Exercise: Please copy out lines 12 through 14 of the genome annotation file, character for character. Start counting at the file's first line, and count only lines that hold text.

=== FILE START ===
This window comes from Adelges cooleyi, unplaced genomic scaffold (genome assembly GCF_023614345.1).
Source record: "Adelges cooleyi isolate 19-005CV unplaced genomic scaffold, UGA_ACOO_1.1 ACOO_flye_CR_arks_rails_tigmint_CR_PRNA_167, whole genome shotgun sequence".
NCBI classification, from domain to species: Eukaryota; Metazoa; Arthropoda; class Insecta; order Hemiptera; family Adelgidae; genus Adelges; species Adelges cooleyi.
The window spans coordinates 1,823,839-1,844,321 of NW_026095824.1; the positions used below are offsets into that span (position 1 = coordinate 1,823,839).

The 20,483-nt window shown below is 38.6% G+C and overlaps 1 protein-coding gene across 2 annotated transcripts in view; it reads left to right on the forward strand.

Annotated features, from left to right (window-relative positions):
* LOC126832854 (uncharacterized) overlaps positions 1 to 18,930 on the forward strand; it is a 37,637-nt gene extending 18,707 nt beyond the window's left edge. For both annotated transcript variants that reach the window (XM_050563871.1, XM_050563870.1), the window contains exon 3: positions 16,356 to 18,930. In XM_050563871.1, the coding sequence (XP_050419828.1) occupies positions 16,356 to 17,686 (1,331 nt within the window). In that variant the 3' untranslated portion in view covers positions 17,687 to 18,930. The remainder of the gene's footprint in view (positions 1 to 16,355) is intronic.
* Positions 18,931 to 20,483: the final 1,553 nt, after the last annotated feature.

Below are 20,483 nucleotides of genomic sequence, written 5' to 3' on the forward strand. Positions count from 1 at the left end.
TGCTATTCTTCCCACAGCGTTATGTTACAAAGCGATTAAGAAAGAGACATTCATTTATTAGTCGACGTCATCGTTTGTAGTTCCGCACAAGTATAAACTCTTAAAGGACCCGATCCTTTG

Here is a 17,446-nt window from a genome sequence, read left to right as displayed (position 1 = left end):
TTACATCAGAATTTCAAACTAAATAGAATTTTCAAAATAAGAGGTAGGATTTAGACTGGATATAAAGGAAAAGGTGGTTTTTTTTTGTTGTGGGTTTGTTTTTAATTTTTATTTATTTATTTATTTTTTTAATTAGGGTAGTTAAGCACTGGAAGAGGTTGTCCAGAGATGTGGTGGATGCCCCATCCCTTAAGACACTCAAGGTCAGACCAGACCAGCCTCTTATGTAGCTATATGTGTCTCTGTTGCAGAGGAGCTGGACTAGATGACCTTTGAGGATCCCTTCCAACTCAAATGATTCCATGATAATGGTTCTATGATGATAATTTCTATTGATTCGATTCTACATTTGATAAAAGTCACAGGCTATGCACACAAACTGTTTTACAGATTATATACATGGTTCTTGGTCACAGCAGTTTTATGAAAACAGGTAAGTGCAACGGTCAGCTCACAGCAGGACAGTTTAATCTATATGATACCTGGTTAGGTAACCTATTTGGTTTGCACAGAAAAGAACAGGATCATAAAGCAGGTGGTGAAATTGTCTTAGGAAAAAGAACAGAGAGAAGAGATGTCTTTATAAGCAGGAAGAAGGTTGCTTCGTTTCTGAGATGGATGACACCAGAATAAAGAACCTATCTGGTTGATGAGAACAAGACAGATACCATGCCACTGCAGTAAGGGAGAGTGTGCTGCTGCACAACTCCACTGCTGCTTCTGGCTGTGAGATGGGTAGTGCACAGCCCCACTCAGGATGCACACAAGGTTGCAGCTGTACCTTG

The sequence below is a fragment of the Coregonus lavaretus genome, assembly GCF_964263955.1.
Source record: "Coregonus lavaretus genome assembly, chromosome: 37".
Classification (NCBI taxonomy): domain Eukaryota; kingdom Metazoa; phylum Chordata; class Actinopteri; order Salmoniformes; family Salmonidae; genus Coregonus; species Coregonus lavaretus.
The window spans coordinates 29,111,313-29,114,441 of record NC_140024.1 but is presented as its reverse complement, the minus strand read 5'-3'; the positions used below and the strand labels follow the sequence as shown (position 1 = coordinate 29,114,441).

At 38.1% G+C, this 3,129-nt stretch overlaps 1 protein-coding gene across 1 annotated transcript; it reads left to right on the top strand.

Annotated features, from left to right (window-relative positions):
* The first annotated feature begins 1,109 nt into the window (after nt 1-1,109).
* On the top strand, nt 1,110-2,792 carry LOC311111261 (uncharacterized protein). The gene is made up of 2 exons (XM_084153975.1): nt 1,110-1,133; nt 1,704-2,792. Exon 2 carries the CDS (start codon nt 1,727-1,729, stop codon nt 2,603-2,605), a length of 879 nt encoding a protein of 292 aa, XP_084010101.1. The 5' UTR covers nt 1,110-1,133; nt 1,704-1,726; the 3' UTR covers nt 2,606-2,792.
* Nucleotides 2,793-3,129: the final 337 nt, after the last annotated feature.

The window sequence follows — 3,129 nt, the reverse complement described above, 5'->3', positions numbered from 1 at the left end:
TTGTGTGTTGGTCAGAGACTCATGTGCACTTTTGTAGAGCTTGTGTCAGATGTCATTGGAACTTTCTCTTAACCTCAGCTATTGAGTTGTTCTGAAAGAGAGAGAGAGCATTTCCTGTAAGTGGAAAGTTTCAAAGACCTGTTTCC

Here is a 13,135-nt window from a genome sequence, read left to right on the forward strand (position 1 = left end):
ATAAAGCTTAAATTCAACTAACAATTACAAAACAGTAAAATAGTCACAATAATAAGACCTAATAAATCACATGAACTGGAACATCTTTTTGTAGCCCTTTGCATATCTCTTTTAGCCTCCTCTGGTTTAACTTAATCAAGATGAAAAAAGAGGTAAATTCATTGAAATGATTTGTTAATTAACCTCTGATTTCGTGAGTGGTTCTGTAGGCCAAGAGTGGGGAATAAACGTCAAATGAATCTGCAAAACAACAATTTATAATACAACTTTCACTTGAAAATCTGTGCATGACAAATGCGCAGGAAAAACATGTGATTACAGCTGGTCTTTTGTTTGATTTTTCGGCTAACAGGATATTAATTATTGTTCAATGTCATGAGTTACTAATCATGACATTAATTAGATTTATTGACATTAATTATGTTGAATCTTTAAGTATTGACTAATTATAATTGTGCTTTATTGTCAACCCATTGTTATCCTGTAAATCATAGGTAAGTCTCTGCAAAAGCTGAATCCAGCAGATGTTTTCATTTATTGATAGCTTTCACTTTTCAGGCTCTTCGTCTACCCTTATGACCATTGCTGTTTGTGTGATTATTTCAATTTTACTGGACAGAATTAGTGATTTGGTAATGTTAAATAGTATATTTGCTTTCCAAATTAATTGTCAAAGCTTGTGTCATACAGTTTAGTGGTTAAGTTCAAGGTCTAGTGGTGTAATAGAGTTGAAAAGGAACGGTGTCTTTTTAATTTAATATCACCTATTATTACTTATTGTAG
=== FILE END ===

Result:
TTACATCAGAATTTCAAACTAAATAGAATTTTCAAAATAAGAGGTAGGATTTAGACTGGATATAAAGGAAAAGGTGGTTTTTTTTTGTTGTGGGTTTGTTTTTAATTTTTATTTATTTATTTATTTTTTTAATTAGGGTAGTTAAGCACTGGAAGAGGTTGTCCAGAGATGTGGTGGATGCCCCATCCCTTAAGACACTCAAGGTCAGACCAGACCAGCCTCTTATGTAGCTATATGTGTCTCTGTTGCAGAGGAGCTGGACTAGATGACCTTTGAGGATCCCTTCCAACTCAAATGATTCCATGATAATGGTTCTATGATGATAATTTCTATTGATTCGATTCTACATTTGATAAAAGTCACAGGCTATGCACACAAACTGTTTTACAGATTATATACATGGTTCTTGGTCACAGCAGTTTTATGAAAACAGGTAAGTGCAACGGTCAGCTCACAGCAGGACAGTTTAATCTATATGATACCTGGTTAGGTAACCTATTTGGTTTGCACAGAAAAGAACAGGATCATAAAGCAGGTGGTGAAATTGTCTTAGGAAAAAGAACAGAGAGAAGAGATGTCTTTATAAGCAGGAAGAAGGTTGCTTCGTTTCTGAGATGGATGACACCAGAATAAAGAACCTATCTGGTTGATGAGAACAAGACAGATACCATGCCACTGCAGTAAGGGAGAGTGTGCTGCTGCACAACTCCACTGCTGCTTCTGGCTGTGAGATGGGTAGTGCACAGCCCCACTCAGGATGCACACAAGGTTGCAGCTGTACCTTG

The sequence below is a fragment of the Coregonus lavaretus genome, assembly GCF_964263955.1.
Source record: "Coregonus lavaretus genome assembly, chromosome: 37".